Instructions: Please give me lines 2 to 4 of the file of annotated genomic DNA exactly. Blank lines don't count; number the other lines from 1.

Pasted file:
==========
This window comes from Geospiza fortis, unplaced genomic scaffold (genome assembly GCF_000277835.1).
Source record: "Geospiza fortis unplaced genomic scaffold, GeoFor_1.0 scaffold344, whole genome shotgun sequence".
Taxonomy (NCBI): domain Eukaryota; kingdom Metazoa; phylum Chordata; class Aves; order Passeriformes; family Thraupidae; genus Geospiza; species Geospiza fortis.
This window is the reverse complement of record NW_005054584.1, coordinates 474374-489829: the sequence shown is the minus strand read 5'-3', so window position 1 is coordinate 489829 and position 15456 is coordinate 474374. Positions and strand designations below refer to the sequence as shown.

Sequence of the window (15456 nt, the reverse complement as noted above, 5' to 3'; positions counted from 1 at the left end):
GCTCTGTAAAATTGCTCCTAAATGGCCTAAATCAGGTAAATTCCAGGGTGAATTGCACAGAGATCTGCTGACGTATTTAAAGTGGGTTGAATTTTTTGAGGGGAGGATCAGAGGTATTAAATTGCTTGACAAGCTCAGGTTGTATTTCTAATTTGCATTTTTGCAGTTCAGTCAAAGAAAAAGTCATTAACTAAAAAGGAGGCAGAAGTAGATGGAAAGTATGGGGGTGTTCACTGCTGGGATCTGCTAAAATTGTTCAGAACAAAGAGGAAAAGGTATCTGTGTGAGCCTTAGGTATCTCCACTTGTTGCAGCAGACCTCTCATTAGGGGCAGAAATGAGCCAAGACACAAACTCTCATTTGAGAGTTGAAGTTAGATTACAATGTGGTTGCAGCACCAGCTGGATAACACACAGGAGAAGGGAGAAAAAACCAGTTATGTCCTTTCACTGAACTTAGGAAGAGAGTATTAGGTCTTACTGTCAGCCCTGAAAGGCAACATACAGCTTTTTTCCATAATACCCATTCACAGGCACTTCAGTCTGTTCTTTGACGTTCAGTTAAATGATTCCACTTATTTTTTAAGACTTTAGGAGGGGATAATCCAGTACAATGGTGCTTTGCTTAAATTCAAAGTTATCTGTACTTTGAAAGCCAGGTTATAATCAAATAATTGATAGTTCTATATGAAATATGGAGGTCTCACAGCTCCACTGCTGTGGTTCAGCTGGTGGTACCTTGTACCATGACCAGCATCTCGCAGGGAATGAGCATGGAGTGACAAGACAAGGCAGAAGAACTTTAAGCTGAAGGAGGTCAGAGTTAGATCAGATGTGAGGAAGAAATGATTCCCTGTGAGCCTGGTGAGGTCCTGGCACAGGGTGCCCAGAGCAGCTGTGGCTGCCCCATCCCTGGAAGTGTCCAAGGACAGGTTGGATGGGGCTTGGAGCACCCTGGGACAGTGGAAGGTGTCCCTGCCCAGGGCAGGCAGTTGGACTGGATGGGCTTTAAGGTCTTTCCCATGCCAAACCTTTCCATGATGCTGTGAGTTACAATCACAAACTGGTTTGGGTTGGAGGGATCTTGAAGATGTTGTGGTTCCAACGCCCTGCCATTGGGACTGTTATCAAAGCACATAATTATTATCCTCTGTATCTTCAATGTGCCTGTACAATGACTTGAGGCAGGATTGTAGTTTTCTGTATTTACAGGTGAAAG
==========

Source record: "Geospiza fortis unplaced genomic scaffold, GeoFor_1.0 scaffold344, whole genome shotgun sequence".
Taxonomy (NCBI): domain Eukaryota; kingdom Metazoa; phylum Chordata; class Aves; order Passeriformes; family Thraupidae; genus Geospiza; species Geospiza fortis.
This window is the reverse complement of record NW_005054584.1, coordinates 474374-489829: the sequence shown is the minus strand read 5'-3', so window position 1 is coordinate 489829 and position 15456 is coordinate 474374. Positions and strand designations below refer to the sequence as shown.